Thyroglossal Duct Cysts Information
What is Thyroglossal Duct Cysts ?
Thyroglossal duct cyst is a disease which is very rare. Thyroglossal duct cyst (TDC) is the most common congenital anterior midline neck mass usually (2/3 of cases) presenting before the second decade of life. Symptoms appear at an average age of four with the sudden appearance of a cystic mass at the angle of neck level moving with tongue protrusion and swallowing. Males are more commonly affected than females.
Thyroglossal duct cyst is an embryologic anomaly arising from epithelial remnant left after descent of the developing thyroid from the foramen cecum. The lining is cuboidal, columnar or pseudostratified epithelium.
Thyroglossal duct cyst is associated to discomfort, infection and a slight probability of malignancy. A legally protective requirement is to document that the mass is not ectopic thyroid gland. Diagnosis is physical. Sonograms will show a cyst between 0.4 and 4 cm in diameter, with variable sonographic appearance and no correlation with pathological findings of infection or inflammation.
Thyroglossal Duct Cysts
Sign and Symptom
Thyroglossal duct cysts most often present with a palpable (able to be felt) asymptomatic midline neck mass at or below the level of the hyoid bone. The neck mass moves with swallowing. Some patients will have neck or throat pain, or dysphagia (difficulty swallowing). The spectrum of clinical symptoms may be as varied.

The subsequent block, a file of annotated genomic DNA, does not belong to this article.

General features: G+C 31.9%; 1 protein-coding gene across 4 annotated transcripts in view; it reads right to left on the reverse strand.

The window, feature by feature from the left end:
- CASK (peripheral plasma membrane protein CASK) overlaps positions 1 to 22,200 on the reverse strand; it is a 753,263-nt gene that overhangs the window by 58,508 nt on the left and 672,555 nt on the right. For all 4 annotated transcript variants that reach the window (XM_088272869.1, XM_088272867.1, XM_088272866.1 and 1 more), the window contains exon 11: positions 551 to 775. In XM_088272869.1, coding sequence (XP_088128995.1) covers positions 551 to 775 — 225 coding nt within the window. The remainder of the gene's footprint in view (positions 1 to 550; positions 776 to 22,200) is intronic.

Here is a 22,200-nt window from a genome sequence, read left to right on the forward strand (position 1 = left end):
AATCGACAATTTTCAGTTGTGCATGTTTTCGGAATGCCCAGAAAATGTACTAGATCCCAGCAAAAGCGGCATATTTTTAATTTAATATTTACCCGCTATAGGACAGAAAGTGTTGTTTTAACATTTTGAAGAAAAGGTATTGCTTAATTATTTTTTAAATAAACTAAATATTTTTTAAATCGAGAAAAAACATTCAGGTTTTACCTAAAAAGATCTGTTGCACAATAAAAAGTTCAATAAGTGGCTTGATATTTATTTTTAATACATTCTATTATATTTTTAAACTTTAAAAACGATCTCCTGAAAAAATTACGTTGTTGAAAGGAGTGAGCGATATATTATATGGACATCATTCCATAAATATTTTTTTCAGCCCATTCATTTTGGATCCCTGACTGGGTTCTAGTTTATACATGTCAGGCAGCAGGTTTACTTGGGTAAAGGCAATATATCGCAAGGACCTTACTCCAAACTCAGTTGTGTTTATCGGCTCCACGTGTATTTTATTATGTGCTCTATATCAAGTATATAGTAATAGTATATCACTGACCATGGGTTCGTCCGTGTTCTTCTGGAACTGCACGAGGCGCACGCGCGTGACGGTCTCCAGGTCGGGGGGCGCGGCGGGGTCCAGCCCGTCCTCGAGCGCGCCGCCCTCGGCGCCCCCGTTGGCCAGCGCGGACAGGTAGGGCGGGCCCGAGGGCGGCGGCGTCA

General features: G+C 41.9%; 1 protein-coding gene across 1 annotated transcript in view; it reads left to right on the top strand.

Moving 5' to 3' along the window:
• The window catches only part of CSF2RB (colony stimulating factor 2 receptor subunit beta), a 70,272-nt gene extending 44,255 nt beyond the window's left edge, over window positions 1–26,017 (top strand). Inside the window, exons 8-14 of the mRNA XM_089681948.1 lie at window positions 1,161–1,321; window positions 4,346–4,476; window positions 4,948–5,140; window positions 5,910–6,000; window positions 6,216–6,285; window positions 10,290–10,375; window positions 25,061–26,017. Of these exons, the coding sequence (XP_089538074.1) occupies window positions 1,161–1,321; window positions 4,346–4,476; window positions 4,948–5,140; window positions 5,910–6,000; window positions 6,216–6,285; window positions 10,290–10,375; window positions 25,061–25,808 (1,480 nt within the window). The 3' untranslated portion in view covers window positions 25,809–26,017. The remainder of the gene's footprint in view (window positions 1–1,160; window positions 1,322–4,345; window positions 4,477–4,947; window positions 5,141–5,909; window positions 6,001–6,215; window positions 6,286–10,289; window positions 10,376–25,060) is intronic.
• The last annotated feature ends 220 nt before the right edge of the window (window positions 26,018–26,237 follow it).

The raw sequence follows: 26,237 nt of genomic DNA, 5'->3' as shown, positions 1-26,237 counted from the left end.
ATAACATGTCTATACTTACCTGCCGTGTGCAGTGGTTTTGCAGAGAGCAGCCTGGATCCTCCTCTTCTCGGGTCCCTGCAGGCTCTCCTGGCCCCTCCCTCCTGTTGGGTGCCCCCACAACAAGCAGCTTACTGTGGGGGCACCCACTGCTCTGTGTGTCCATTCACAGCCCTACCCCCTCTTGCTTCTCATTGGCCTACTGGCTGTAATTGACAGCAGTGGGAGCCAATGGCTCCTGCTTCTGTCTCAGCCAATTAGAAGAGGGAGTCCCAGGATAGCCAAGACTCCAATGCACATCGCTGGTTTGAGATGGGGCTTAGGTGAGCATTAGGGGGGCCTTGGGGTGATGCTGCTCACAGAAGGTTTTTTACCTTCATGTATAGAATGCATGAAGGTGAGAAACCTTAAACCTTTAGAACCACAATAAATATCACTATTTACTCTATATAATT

- a small, soft, round mass in the center front of the neck
- a small opening in the skin near the mass, with drainage of mucus from the cyst
- difficulty swallowing or breathing
- tenderness, redness
Treatment of Thyroglossal Duct Cysts
Once infected surgical excision is more difficult and recurrence will increase. Management is Sistrunk's operation: Excision of cyst with resection of duct along with the central portion of hyoid bone (a minimum of 10-15 mm of hyoid bone should be removed) and some muscle surrounding the proximal ductules (the length of single duct above the hyoid bone spreads into many ductuli as it approach the foramen cecum). Extensive dissection can cause pharyngodynia. The greatest opportunity for cure is surgery at initial non-inflamed presentation. Inadequate excision is a risk factor for further recurrence.
Treatment may include:
- surgical removal of the cyst and the thyroglossal duct, called the Sistrunk procedure
- antibiotic medication (to treat the infection)